Daily Archives: August 17, 2008
[Source: Andrew Johnson, Arizona Republic] — For years, “hard-money” real-estate lenders have operated in relative obscurity, raising billions of dollars from investors to fund thousands of developments across Arizona. The inner workings of such financiers, who charge high fees and interest on building projects that banks deem too risky, traditionally have been familiar only to developers and the lenders themselves. The integral role they play in the Valley’s real-estate market has garnered increased attention as banks have reined in lending activity.
The high-profile case of Mortgages Ltd. also has brought more attention to the industry. It was thrust into the spotlight with the June 2 suicide of its chairman and chief executive officer, Scott Coles. Coles’ death occurred amid lawsuits brought by borrowers and just three weeks before a developer forced the company into bankruptcy. Phoenix-based Mortgages Ltd. was considered Arizona’s largest, oldest and best-known private lender. But the company is only one of dozens of hard-money lenders in Arizona that specialize in short-term, high-interest loans for real-estate projects. The firms’ operators say they have seized a bigger piece of the construction-lending market because traditional banks and institutional players are on the sidelines. Many are still actively soliciting funds from investors, who are vital to their ability to make loans.
But Mortgages Ltd.’s problems have caused some industry experts to question whether hard-money lenders are next in line to be hamstrung by the bad real-estate market. Their lending and fundraising practices — largely unregulated — also have come under scrutiny in lawsuits by investors and developers. “Our industry for many years was the Wild West,” said Jayne Hartley, managing director of Phoenix-based private lender Coppercrest Funding LLC. [Note: To read the full article, click here.]
[Editor’s Note: The Las Vegas Sun has gone on the road to listen to voters and talk to political leaders around the West. Reporters are examining the economic, cultural, and demographic forces re-shaping the region as they drive to Denver for the first of the two major party conventions the newspaper will cover. In this segment, reporter J. Patrick Coolican writes about Phoenix development. To view the full series, including segments about Arizona’s growing Hispanic population, ASU President Michael Crow’s influence, and prognostications by local attorney Grady Gammage Jr. and former Congressman Jim Kolbe, click here.]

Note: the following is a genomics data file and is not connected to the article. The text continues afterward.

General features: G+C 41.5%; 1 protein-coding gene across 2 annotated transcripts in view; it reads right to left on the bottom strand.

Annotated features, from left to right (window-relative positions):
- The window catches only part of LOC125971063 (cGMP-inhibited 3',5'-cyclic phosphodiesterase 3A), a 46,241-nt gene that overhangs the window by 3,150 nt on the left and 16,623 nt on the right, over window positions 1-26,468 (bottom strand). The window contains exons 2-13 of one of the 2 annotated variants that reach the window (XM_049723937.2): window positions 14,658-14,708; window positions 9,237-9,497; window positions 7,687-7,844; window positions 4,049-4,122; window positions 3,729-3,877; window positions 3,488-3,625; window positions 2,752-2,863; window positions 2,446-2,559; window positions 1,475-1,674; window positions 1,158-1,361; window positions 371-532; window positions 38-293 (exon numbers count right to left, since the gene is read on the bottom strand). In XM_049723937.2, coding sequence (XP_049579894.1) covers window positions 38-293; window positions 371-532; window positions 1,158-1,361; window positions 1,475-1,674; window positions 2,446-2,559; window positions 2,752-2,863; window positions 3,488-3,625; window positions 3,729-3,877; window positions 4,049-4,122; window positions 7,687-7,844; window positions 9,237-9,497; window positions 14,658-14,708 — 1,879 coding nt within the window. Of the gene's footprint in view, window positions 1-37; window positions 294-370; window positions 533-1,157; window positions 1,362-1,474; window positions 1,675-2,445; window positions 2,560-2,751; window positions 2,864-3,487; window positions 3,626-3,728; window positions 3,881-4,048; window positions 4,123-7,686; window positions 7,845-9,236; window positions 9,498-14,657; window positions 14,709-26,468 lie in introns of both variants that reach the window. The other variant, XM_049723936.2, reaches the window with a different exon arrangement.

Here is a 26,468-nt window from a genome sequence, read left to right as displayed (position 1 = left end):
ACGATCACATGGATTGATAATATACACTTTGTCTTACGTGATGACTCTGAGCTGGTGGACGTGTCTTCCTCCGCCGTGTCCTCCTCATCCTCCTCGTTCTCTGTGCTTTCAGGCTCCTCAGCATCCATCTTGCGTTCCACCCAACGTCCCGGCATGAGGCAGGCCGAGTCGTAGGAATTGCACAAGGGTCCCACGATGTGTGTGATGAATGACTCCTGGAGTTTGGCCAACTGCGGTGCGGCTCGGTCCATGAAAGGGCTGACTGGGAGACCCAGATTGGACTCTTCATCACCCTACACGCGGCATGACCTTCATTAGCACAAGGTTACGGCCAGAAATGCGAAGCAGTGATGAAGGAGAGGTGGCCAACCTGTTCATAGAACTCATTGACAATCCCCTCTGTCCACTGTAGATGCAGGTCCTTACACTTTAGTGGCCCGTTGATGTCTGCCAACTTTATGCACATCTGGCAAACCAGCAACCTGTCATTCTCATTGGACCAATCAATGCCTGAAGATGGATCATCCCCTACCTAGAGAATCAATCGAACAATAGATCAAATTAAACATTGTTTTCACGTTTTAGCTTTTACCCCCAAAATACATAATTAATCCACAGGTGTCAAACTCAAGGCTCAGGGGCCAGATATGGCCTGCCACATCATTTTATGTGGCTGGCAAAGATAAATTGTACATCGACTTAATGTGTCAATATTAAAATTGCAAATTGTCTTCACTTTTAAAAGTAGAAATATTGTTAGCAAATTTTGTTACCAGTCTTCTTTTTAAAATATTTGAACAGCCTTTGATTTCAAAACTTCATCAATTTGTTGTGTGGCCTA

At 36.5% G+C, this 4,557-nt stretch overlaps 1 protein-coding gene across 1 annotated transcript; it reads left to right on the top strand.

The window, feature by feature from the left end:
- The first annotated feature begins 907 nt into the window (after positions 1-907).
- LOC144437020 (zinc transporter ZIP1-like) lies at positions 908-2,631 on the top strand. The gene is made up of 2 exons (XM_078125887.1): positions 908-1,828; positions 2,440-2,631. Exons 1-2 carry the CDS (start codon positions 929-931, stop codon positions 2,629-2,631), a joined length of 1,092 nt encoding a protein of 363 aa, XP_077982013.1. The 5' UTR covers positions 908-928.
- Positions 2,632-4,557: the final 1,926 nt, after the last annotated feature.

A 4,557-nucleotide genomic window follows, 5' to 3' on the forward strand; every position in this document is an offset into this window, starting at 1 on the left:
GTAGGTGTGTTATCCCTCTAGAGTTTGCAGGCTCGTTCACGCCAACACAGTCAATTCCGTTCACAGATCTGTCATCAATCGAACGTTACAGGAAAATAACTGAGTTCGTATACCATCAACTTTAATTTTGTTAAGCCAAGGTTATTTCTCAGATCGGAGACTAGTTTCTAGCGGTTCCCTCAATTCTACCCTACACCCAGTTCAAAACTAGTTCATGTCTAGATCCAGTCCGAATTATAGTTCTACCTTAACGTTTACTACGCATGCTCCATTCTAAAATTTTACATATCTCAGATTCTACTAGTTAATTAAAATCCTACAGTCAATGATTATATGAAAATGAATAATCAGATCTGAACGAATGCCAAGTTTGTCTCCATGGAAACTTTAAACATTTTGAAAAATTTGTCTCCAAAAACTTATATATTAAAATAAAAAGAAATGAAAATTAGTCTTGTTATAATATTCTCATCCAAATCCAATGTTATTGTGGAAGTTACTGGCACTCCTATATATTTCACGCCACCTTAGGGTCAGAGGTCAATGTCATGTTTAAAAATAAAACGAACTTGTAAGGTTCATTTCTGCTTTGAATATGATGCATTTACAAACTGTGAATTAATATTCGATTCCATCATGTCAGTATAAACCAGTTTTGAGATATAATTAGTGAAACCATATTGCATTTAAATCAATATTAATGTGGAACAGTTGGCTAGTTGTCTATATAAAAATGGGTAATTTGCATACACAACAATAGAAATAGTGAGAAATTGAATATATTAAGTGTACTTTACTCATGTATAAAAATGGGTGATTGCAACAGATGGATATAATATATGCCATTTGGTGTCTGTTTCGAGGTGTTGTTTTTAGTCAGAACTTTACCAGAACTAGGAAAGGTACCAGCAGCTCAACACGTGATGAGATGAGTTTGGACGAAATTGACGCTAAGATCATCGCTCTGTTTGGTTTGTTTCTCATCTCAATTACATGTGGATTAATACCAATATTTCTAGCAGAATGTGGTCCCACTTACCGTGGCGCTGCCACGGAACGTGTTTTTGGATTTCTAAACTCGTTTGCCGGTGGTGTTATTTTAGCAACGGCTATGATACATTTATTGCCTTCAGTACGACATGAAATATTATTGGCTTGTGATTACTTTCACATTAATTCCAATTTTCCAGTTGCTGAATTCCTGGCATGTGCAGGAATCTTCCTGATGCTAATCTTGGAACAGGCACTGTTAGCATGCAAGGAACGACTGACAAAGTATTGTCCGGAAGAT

PHOENIX — Fans of urban planning, let me warn you: Phoenix is not for you. Developers hold great sway. That, combined with a strong property rights ethos, have created a city that is hard to get around, lacking in walkable amenities, and as Sun photographer Leila Navidi nicely put it, “visually incoherant.”
High-rises exist next to brownstones next to a strip mall. We stayed downtown Tuesday night, and it was like a ghost town. Nothing happening. This certainly is not the only city with this problem. And clearly the community is trying to get people to go downtown, with light rail about to come online and construction of some higher density projects. But all-in-all, there’s just no arguing with the fact that the organizing principle of this city, for decades, was the automobile.
The Willo/Willow House Coffee Chop (149 W. McDowell) name controversy continues. In this photo taken today, note the white piece of paper plastered over the word “Willo.” WOW! WOnder WhO’s dOWn on this?
Newsflash! The Phoenix New Times reports that the Willow House Coffee Shop (the one over by the state Capitol) has closed. Click here for details.
[Source: Jahna Berry, Arizona Republic] — For two years, Phoenix has had a taste of downtown college life. This year, ASU officials say, the city will see the main course. A new journalism-school building and a 13-story dorm will open their doors for the first time this semester, but the big boost will come from the students themselves. Unlike many of the campus’ current students who are commuters, graduate students and the like, the new students (as many as 1,500) are more likely to be underclassmen. In addition to those who will live on campus, many more will hang out downtown.
Business owners have wondered if the taxpayer-funded ASU satellite campus will deliver on its promises to bring foot traffic and a college vibe downtown. Although the ASU campus has helped the city court prospective downtown developers, few nearby shops have seen throngs of student customers, merchants say. This year will help change that, said Christopher Callahan, dean of the Walter Cronkite School of Journalism & Mass Communication. The bulk of the new faces will be enrolled at his school, which moved from Tempe into a new six-story, $71 million building on Central Ave this summer.
Until this year, the student population had risen gradually downtown as ASU colleges there increased enrollment. When the first ASU schools opened downtown in 2006, enrollment was 2,766. Last year, enrollment reached 3,377. [Note: To read the full article, click here.]